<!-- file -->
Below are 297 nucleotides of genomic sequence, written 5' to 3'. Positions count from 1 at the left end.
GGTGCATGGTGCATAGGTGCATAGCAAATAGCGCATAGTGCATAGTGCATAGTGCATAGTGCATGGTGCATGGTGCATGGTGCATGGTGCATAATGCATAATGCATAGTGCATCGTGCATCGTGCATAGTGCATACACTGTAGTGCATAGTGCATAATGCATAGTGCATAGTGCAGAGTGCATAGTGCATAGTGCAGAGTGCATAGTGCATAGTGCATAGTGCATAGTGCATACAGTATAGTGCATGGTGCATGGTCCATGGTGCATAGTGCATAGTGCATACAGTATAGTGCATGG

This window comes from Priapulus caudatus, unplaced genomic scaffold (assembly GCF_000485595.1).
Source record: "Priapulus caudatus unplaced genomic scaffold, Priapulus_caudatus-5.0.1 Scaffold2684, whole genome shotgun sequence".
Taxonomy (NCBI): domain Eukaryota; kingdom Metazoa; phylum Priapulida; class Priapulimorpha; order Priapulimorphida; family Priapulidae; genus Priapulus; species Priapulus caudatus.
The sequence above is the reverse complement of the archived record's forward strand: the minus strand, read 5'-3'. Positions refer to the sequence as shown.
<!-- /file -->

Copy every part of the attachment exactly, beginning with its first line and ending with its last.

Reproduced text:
Below are 297 nucleotides of genomic sequence, written 5' to 3'. Positions count from 1 at the left end.
GGTGCATGGTGCATAGGTGCATAGCAAATAGCGCATAGTGCATAGTGCATAGTGCATAGTGCATGGTGCATGGTGCATGGTGCATGGTGCATAATGCATAATGCATAGTGCATCGTGCATCGTGCATAGTGCATACACTGTAGTGCATAGTGCATAATGCATAGTGCATAGTGCAGAGTGCATAGTGCATAGTGCAGAGTGCATAGTGCATAGTGCATAGTGCATAGTGCATACAGTATAGTGCATGGTGCATGGTCCATGGTGCATAGTGCATAGTGCATACAGTATAGTGCATGG

This window comes from Priapulus caudatus, unplaced genomic scaffold (assembly GCF_000485595.1).
Source record: "Priapulus caudatus unplaced genomic scaffold, Priapulus_caudatus-5.0.1 Scaffold2684, whole genome shotgun sequence".
Taxonomy (NCBI): domain Eukaryota; kingdom Metazoa; phylum Priapulida; class Priapulimorpha; order Priapulimorphida; family Priapulidae; genus Priapulus; species Priapulus caudatus.
The sequence above is the reverse complement of the archived record's forward strand: the minus strand, read 5'-3'. Positions refer to the sequence as shown.